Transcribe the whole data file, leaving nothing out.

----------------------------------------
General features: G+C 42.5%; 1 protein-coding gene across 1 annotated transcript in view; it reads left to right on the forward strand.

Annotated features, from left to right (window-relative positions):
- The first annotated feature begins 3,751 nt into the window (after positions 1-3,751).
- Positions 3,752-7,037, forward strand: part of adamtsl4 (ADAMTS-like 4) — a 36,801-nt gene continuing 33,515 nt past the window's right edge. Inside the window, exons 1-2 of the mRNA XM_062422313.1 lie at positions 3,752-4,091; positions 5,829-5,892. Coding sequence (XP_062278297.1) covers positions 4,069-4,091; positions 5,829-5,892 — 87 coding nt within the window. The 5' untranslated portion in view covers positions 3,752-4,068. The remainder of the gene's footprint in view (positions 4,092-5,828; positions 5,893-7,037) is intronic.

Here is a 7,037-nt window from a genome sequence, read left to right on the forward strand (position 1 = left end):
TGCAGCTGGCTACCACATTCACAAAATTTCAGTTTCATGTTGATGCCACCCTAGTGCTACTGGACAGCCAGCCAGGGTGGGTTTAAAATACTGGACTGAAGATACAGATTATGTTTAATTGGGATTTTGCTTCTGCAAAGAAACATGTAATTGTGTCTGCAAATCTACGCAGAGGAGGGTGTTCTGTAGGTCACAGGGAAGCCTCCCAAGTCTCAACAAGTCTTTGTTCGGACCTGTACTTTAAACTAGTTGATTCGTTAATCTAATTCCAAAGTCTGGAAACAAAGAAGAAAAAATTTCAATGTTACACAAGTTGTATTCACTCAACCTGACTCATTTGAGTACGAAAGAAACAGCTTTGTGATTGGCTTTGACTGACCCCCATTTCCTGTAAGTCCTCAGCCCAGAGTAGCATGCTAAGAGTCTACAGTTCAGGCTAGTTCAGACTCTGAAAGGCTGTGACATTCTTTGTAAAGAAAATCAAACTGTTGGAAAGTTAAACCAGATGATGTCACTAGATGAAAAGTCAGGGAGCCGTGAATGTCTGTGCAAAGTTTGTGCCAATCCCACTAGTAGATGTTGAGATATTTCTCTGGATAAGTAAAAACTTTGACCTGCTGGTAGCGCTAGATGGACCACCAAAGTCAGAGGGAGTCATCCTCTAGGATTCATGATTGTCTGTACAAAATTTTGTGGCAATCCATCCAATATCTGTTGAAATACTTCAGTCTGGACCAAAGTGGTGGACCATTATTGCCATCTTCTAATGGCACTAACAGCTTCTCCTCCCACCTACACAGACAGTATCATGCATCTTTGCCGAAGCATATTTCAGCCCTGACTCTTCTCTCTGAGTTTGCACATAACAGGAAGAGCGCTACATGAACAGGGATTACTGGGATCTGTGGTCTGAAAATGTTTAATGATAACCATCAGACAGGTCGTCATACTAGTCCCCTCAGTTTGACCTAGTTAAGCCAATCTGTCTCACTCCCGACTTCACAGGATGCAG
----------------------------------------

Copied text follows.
General features: G+C 42.5%; 1 protein-coding gene across 1 annotated transcript in view; it reads left to right on the forward strand.

Annotated features, from left to right (window-relative positions):
- The first annotated feature begins 3,751 nt into the window (after positions 1-3,751).
- Positions 3,752-7,037, forward strand: part of adamtsl4 (ADAMTS-like 4) — a 36,801-nt gene continuing 33,515 nt past the window's right edge. Inside the window, exons 1-2 of the mRNA XM_062422313.1 lie at positions 3,752-4,091; positions 5,829-5,892. Coding sequence (XP_062278297.1) covers positions 4,069-4,091; positions 5,829-5,892 — 87 coding nt within the window. The 5' untranslated portion in view covers positions 3,752-4,068. The remainder of the gene's footprint in view (positions 4,092-5,828; positions 5,893-7,037) is intronic.

Here is a 7,037-nt window from a genome sequence, read left to right on the forward strand (position 1 = left end):
TGCAGCTGGCTACCACATTCACAAAATTTCAGTTTCATGTTGATGCCACCCTAGTGCTACTGGACAGCCAGCCAGGGTGGGTTTAAAATACTGGACTGAAGATACAGATTATGTTTAATTGGGATTTTGCTTCTGCAAAGAAACATGTAATTGTGTCTGCAAATCTACGCAGAGGAGGGTGTTCTGTAGGTCACAGGGAAGCCTCCCAAGTCTCAACAAGTCTTTGTTCGGACCTGTACTTTAAACTAGTTGATTCGTTAATCTAATTCCAAAGTCTGGAAACAAAGAAGAAAAAATTTCAATGTTACACAAGTTGTATTCACTCAACCTGACTCATTTGAGTACGAAAGAAACAGCTTTGTGATTGGCTTTGACTGACCCCCATTTCCTGTAAGTCCTCAGCCCAGAGTAGCATGCTAAGAGTCTACAGTTCAGGCTAGTTCAGACTCTGAAAGGCTGTGACATTCTTTGTAAAGAAAATCAAACTGTTGGAAAGTTAAACCAGATGATGTCACTAGATGAAAAGTCAGGGAGCCGTGAATGTCTGTGCAAAGTTTGTGCCAATCCCACTAGTAGATGTTGAGATATTTCTCTGGATAAGTAAAAACTTTGACCTGCTGGTAGCGCTAGATGGACCACCAAAGTCAGAGGGAGTCATCCTCTAGGATTCATGATTGTCTGTACAAAATTTTGTGGCAATCCATCCAATATCTGTTGAAATACTTCAGTCTGGACCAAAGTGGTGGACCATTATTGCCATCTTCTAATGGCACTAACAGCTTCTCCTCCCACCTACACAGACAGTATCATGCATCTTTGCCGAAGCATATTTCAGCCCTGACTCTTCTCTCTGAGTTTGCACATAACAGGAAGAGCGCTACATGAACAGGGATTACTGGGATCTGTGGTCTGAAAATGTTTAATGATAACCATCAGACAGGTCGTCATACTAGTCCCCTCAGTTTGACCTAGTTAAGCCAATCTGTCTCACTCCCGACTTCACAGGATGCAG